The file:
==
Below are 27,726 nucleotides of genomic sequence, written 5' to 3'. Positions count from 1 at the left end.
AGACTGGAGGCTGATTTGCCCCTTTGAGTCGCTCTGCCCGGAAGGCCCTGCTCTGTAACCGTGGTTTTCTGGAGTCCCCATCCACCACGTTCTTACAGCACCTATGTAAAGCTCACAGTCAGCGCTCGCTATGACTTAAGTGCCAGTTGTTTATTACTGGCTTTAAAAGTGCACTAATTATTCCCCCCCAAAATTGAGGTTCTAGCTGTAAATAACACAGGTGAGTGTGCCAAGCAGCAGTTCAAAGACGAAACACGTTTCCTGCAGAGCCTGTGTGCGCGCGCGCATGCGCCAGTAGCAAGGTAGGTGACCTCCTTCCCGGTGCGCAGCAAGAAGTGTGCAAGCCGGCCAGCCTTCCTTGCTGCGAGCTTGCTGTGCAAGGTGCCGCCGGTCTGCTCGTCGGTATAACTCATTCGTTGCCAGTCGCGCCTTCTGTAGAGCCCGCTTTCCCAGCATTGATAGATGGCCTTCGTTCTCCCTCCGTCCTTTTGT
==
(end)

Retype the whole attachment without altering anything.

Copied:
Below are 27,726 nucleotides of genomic sequence, written 5' to 3'. Positions count from 1 at the left end.
AGACTGGAGGCTGATTTGCCCCTTTGAGTCGCTCTGCCCGGAAGGCCCTGCTCTGTAACCGTGGTTTTCTGGAGTCCCCATCCACCACGTTCTTACAGCACCTATGTAAAGCTCACAGTCAGCGCTCGCTATGACTTAAGTGCCAGTTGTTTATTACTGGCTTTAAAAGTGCACTAATTATTCCCCCCCAAAATTGAGGTTCTAGCTGTAAATAACACAGGTGAGTGTGCCAAGCAGCAGTTCAAAGACGAAACACGTTTCCTGCAGAGCCTGTGTGCGCGCGCGCATGCGCCAGTAGCAAGGTAGGTGACCTCCTTCCCGGTGCGCAGCAAGAAGTGTGCAAGCCGGCCAGCCTTCCTTGCTGCGAGCTTGCTGTGCAAGGTGCCGCCGGTCTGCTCGTCGGTATAACTCATTCGTTGCCAGTCGCGCCTTCTGTAGAGCCCGCTTTCCCAGCATTGATAGATGGCCTTCGTTCTCCCTCCGTCCTTTTGT